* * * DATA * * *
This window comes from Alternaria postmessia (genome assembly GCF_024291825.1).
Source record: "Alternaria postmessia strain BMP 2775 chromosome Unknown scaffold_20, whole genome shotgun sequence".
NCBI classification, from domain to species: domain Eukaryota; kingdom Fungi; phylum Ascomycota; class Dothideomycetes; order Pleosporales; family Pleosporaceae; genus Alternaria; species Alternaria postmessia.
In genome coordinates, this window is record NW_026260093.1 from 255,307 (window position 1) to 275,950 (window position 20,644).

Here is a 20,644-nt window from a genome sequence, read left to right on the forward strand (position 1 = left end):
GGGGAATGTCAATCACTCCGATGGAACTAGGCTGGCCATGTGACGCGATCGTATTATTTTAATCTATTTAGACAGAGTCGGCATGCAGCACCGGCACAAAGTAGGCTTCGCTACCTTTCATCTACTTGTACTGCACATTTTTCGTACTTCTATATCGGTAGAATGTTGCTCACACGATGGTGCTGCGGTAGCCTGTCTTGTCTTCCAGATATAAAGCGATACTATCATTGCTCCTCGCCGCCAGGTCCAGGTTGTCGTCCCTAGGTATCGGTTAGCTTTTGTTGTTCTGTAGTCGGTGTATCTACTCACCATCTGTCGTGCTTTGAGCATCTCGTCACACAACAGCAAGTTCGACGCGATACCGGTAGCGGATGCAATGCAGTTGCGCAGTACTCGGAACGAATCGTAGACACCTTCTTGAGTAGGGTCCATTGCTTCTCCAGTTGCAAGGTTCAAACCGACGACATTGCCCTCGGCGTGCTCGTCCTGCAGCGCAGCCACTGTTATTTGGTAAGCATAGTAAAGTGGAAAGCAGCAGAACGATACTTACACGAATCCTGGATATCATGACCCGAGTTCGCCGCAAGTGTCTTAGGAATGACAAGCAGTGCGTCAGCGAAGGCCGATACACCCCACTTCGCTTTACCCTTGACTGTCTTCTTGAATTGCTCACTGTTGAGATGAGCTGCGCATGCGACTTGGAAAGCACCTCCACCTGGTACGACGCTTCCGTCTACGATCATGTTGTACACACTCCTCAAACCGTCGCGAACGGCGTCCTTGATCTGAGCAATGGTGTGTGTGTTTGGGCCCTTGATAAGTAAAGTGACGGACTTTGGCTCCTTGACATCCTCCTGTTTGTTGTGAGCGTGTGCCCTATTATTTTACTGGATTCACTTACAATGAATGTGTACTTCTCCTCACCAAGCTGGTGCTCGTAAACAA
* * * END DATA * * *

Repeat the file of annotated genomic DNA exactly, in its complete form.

This window comes from Alternaria postmessia (genome assembly GCF_024291825.1).
Source record: "Alternaria postmessia strain BMP 2775 chromosome Unknown scaffold_20, whole genome shotgun sequence".
NCBI classification, from domain to species: domain Eukaryota; kingdom Fungi; phylum Ascomycota; class Dothideomycetes; order Pleosporales; family Pleosporaceae; genus Alternaria; species Alternaria postmessia.
In genome coordinates, this window is record NW_026260093.1 from 255,307 (window position 1) to 275,950 (window position 20,644).

Here is a 20,644-nt window from a genome sequence, read left to right on the forward strand (position 1 = left end):
GGGGAATGTCAATCACTCCGATGGAACTAGGCTGGCCATGTGACGCGATCGTATTATTTTAATCTATTTAGACAGAGTCGGCATGCAGCACCGGCACAAAGTAGGCTTCGCTACCTTTCATCTACTTGTACTGCACATTTTTCGTACTTCTATATCGGTAGAATGTTGCTCACACGATGGTGCTGCGGTAGCCTGTCTTGTCTTCCAGATATAAAGCGATACTATCATTGCTCCTCGCCGCCAGGTCCAGGTTGTCGTCCCTAGGTATCGGTTAGCTTTTGTTGTTCTGTAGTCGGTGTATCTACTCACCATCTGTCGTGCTTTGAGCATCTCGTCACACAACAGCAAGTTCGACGCGATACCGGTAGCGGATGCAATGCAGTTGCGCAGTACTCGGAACGAATCGTAGACACCTTCTTGAGTAGGGTCCATTGCTTCTCCAGTTGCAAGGTTCAAACCGACGACATTGCCCTCGGCGTGCTCGTCCTGCAGCGCAGCCACTGTTATTTGGTAAGCATAGTAAAGTGGAAAGCAGCAGAACGATACTTACACGAATCCTGGATATCATGACCCGAGTTCGCCGCAAGTGTCTTAGGAATGACAAGCAGTGCGTCAGCGAAGGCCGATACACCCCACTTCGCTTTACCCTTGACTGTCTTCTTGAATTGCTCACTGTTGAGATGAGCTGCGCATGCGACTTGGAAAGCACCTCCACCTGGTACGACGCTTCCGTCTACGATCATGTTGTACACACTCCTCAAACCGTCGCGAACGGCGTCCTTGATCTGAGCAATGGTGTGTGTGTTTGGGCCCTTGATAAGTAAAGTGACGGACTTTGGCTCCTTGACATCCTCCTGTTTGTTGTGAGCGTGTGCCCTATTATTTTACTGGATTCACTTACAATGAATGTGTACTTCTCCTCACCAAGCTGGTGCTCGTAAACAA